Dozens of parents and community activists gathered outside a Norcross elementary school Tuesday, calling for the termination of teachers involved in a controversial math assignment.
"We're calling for the immediate firing, of any teacher that decided that this curriculum, and this to give out this worksheet was OK," activist Derrick Bozeman said. "What lesson is that trying to teach? What impression are we trying to leave?"
Channel 2’s Kerry Kavanaugh went to Beaver Ridge Elementary School, where protesters marched with signs changing, “Fire them now.” They are upset about math homework questions that talked about slavery and beatings. The assignment was given to third graders on Wednesday.
Since Channel 2’s original story regarding the assignment aired Friday, the story has garnered national attention, including from the NAACP of Georgia, who is calling for the teacher who wrote the questions to be fired. The Gwinnett County school district has launched a human resources investigation into the case, but some parents want more action.
School officials said one teacher wrote the questions, four out of nine handed them out, and all nine are being questioned to determine how many teachers saw them. Some teachers may have never removed the assignment from their mailboxes.
One word problem asked how many oranges would each slave pick. In another, Frederick was picking cotton. Students were even asked to calculate how many beatings Frederick would get in a week.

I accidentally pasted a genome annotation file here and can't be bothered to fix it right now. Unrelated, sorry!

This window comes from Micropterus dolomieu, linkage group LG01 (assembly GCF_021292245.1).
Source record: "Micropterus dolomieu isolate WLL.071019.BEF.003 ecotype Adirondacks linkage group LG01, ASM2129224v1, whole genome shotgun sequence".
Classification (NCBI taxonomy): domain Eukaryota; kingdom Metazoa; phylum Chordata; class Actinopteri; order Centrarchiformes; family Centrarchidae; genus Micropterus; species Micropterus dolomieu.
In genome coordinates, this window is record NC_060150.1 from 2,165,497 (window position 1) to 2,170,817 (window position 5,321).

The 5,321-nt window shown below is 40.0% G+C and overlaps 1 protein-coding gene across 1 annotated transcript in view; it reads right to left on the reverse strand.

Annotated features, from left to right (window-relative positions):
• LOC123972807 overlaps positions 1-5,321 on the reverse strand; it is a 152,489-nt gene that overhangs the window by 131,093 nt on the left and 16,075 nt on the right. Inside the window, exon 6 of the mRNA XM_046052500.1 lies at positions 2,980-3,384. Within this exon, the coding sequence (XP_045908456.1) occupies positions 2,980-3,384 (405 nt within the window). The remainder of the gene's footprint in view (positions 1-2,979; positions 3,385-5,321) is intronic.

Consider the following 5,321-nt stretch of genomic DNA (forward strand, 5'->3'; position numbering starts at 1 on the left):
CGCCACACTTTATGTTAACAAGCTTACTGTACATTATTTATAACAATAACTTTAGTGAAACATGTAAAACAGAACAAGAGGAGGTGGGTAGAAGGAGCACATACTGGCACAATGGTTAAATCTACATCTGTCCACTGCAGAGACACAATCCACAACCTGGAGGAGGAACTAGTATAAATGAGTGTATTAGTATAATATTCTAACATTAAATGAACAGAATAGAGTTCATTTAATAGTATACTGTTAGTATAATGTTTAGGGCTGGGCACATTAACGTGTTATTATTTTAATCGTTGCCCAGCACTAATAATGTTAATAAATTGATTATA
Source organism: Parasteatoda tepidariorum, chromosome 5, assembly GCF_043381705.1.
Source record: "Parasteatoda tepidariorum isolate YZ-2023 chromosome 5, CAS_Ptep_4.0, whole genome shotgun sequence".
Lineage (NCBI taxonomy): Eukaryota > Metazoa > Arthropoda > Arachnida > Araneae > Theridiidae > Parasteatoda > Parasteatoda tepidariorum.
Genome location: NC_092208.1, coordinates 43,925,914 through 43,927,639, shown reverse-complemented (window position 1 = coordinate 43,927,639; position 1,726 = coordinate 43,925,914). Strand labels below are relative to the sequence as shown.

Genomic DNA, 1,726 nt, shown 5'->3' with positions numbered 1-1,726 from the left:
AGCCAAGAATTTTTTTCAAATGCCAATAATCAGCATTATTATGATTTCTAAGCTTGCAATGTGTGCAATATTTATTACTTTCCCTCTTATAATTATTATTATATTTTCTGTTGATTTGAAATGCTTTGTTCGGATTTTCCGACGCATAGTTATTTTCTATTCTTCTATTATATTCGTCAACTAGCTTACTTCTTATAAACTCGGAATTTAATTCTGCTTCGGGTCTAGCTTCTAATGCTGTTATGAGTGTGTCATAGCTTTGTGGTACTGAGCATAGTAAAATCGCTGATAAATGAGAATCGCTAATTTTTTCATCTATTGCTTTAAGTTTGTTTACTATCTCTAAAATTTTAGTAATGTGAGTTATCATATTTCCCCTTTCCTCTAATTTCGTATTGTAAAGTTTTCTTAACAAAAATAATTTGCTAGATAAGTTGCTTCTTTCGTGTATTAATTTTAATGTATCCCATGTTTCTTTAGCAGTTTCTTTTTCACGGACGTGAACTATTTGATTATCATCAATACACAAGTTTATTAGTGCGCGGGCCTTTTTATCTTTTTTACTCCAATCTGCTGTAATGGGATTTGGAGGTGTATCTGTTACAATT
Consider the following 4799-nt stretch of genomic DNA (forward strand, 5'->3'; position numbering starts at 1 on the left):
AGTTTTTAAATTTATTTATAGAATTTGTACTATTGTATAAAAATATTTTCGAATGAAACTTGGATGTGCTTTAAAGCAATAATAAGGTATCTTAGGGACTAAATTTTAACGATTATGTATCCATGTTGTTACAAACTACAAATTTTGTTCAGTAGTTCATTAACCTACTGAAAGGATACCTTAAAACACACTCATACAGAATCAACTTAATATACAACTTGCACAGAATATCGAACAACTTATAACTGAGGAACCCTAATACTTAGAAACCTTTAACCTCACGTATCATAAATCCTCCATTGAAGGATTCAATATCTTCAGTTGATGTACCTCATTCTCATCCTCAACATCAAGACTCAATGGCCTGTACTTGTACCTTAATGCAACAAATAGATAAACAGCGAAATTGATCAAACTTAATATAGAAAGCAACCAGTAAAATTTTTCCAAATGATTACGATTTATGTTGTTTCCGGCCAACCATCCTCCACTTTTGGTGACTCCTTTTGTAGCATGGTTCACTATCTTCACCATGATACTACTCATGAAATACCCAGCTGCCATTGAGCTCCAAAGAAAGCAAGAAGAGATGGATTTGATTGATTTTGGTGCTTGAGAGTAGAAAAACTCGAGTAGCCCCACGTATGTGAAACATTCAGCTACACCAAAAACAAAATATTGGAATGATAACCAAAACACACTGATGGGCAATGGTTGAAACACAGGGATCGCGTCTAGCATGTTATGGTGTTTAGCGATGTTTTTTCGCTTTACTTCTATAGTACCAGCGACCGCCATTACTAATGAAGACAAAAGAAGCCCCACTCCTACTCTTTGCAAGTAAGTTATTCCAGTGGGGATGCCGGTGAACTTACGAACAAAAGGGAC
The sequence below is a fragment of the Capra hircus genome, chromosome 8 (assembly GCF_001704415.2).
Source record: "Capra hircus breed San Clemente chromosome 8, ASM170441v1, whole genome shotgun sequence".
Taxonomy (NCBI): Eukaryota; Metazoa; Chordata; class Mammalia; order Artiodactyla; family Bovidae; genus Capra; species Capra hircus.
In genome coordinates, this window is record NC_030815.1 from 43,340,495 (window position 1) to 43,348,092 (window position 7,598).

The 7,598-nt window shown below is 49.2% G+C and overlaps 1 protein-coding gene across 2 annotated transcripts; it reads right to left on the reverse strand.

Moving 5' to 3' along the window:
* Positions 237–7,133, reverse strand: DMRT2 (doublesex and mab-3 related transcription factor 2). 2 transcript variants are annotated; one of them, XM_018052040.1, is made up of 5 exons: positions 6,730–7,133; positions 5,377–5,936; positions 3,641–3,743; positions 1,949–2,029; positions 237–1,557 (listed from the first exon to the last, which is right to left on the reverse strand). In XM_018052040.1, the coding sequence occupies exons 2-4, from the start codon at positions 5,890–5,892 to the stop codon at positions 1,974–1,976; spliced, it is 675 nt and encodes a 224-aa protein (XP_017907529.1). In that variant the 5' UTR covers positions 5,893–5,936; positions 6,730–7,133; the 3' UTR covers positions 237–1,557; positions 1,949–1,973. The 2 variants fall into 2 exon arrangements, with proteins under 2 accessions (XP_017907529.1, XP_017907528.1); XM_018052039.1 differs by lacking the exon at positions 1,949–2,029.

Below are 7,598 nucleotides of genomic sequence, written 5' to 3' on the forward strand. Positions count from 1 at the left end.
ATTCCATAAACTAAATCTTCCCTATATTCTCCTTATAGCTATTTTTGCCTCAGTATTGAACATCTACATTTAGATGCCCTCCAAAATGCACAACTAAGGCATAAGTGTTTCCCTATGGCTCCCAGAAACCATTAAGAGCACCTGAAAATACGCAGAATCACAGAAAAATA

On Friday, the district said the teacher was trying to reinforce social studies lessons through math but agreed the questions were inappropriate.
"If you're looking through and you're passing out school work and you're not even paying attention to what’s' being passed out, that's a problem," concerned parent Plechette Walker said.
But not all parents think the homework warrants firings.
"We just wanted to make sure that this doesn't happen again," parent Terrance Barnett said.
Barnett was one of the first parents to contact Channel 2 after he saw his son's homework.
Barnett said he wanted to know how these questions slipped through the cracks, something he believes schools officials are addressing.
"By no means am I happy about the whole, entire situation. But as far as people losing jobs, that's not my goal. My Goal is that my son has a good education,” Barnett said.
District spokeswoman Sloan Roach said the school principal is meeting with parents to address their concerns.